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HomeBusinessAnalysis: Change assured for Vancouver and Surrey voters, but will Burnaby follow?

Analysis: Change assured for Vancouver and Surrey voters, but will Burnaby follow?


Bob Mackin

In Vancouver, will a left-wing split or right-wing split determine the successor to Mayor Gregor Robertson?

Former Burnaby NDP MP Kennedy Stewart leads opinion polls and he boasts a big labour-endorsed slate of candidates handpicked from COPE, OneCity, Vision Vancouver and the Vancouver Greens.

Ex-Vision Vancouver board member Shauna Sylvester could be Stewart’s biggest obstacle and NPA leader Ken Sim’s best ally. Newcomer David Chen of ProVancouver, with his thoughtful policy platform, could also be a spoiler, grabbing votes from both right and left.

NPA mayoral hopeful Ken Sim and fellow candidates (Mackin)

The historic-first, random-order ballot features 21 candidates vying for mayor and a whopping 71 seeking the 10 city council seats.

The NPA should have simply waltzed-in to victory, after Robertson decided in January to retire at term-end. Vision’s third term was its most-difficult, as it lost talent and donors to the Trudeau Liberals and Horgan NDP. When it finally decided to pick a leader, Squamish Nation chief Ian Campbell eventually dropped-out during the last week of candidate registration after a stayed domestic violence charge from 2010 was revealed.

Sim is the mild-mannered seniors care and bagel franchising specialist backed by Lululemon founder Chip Wilson. Four women are the party’s best hope for city council: incumbent Melissa De Genova, School Board trustee Lisa Dominato, Park Board commissioner Sarah Kirby-Yung and Colleen Hardwick, a tech entrepreneur and ex-film producer. Hardwick’s late father was professor and alderman Walter Hardwick. Her grandmother Iris was the first woman elected to the Park Board. Colleen Hardwick has been a rare voice to question the wisdom of spending $3 billion on a SkyTrain subway to Arbutus instead of a light rail tram all the way to University of B.C. for the same price or less.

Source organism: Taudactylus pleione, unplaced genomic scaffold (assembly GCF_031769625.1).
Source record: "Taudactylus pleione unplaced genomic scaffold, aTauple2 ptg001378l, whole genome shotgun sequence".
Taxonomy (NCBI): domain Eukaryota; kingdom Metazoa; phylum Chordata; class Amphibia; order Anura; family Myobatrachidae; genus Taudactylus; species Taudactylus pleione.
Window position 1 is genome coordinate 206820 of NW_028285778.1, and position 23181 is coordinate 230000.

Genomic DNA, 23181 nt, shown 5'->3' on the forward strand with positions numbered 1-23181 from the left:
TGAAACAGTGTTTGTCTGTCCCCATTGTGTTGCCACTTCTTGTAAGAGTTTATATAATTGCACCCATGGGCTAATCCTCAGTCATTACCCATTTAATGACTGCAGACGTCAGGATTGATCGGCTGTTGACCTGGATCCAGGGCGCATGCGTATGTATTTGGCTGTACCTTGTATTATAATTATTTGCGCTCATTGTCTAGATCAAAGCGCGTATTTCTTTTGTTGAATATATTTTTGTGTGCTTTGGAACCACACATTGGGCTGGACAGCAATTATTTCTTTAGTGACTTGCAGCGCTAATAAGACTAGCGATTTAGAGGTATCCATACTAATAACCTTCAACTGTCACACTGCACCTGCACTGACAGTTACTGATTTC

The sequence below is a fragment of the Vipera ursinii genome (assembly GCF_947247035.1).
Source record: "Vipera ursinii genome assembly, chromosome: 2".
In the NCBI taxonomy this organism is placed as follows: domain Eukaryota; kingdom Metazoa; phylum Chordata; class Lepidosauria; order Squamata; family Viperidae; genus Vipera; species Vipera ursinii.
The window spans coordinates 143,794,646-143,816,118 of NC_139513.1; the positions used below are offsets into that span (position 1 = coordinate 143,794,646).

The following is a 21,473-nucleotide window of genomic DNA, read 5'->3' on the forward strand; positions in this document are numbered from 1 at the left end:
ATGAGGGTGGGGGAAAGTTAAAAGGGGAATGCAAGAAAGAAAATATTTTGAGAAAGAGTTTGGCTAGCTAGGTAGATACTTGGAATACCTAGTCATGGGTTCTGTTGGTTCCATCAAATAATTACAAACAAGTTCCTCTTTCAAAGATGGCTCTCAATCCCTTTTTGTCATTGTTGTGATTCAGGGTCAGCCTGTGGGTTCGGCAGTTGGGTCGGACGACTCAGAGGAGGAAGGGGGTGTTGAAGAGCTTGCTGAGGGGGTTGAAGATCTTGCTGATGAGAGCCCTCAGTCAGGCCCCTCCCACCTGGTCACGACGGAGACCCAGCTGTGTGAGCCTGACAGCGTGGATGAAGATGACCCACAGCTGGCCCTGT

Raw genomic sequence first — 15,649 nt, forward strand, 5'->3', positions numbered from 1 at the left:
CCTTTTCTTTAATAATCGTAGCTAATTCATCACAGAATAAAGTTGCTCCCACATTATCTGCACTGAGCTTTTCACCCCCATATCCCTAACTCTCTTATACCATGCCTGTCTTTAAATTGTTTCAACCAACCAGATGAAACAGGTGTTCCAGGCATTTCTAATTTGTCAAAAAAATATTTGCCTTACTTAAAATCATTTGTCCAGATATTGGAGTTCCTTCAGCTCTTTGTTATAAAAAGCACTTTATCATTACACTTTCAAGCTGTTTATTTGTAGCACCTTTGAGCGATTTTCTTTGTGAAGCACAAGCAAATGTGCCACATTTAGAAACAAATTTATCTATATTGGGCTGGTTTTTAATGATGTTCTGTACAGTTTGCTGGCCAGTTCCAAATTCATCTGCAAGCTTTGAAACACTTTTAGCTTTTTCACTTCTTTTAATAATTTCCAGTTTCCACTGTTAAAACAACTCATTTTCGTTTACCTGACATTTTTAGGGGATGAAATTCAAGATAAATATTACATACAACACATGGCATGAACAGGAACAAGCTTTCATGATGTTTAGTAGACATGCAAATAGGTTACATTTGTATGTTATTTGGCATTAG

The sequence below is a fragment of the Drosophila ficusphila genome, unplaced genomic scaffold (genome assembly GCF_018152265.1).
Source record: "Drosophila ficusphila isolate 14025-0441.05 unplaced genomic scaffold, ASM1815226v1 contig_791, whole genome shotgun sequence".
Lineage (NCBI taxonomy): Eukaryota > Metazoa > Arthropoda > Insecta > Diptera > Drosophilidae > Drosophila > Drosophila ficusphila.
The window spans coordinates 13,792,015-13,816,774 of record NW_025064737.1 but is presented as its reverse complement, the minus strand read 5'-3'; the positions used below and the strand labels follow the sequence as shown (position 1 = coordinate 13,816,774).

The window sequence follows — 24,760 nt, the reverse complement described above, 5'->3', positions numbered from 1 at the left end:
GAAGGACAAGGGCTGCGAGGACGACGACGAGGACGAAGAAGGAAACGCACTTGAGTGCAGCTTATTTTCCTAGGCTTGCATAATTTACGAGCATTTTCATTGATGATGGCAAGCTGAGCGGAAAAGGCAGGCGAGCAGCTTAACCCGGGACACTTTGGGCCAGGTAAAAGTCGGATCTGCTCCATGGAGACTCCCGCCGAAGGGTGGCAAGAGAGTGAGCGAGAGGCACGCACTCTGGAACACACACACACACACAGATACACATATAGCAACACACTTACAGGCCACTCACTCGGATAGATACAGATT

Sim, however, has three competitors for the mayor’s chair on the right side of the political spectrum. All formerly of the NPA, all with an axe to grind with the city’s oldest political party. Which begs the question: Are Yes Vancouver, Coalition Vancouver and Vancouver 1st running to gain power at city hall or are they running to defeat the NPA? 

Lobbyist-cum-politician Hector Bremner took advantage of a left-wing split and low turnout to win a by-election council seat in fall 2017 for the NPA. The NPA board gave thumbs down to his mayoral bid after he opted to remain a full-time vice-president at the Pace Group lobbying and PR firm while acting as a part-time councillor. Bremner quit to form his own party, which copped its Yes Vancouver brand from a businesswomen’s charity.

Coalition Vancouver is ex-Conservative MP Wai Young’s populist vehicle that skews toward the Chinese community. She, too, was rebuffed by the NPA board, but earlier than Bremner. Her brash team markets an “anti-bike lanes, free parking, save the viaducts and clean-up parks” message to voters on the Westside and South Vancouver. Ex-NPA members Ken Charko and Glen Chernen are on the council ticket.

Jesse Johl’s Vancouver 1st found ex-West Vancouver Police spokesman Fred Harding in August to run for mayor. Ex-NPA member Johl resurrected Vancouver 1st just in time for the 2018 campaign. Harding, like Young, has focused on Chinese voters. He only got positive mainstream attention with a trial balloon promise to pursue franchises in the NBA and Major League Baseball. A video in which he criticized the province’s sexual orientation/gender identity guidelines, which are aimed at stopping bullying in schools, prompted school board candidate Tony Dong to quit the party.

Rob McDowell, a 2014 NPA council candidate rejected by Sim, and Erin Shum, a Park Board commissioner who quit the NPA caucus, are running as independents.

The NPA, however, has an $830,000-plus war chest. More than all of its competitors, combined. Will that translate into a winning get-out-the-vote operation and a return to power after a decade in the wilderness? Or sour grapes for the party with the logo that resembles a monogrammed grape?

Surrey at a turning point

In British Columbia’s second-biggest municipality, Surrey First’s reign is in jeopardy.

The slate founded by Dianne Watts was rocked when Linda Hepner changed her mind earlier this year and decided to call it quits after one term as mayor.

Councillors Bruce Hayne, Barb Steele and Dave Woods split to form their own party, Integrity Now, with Hayne as the mayoral candidate.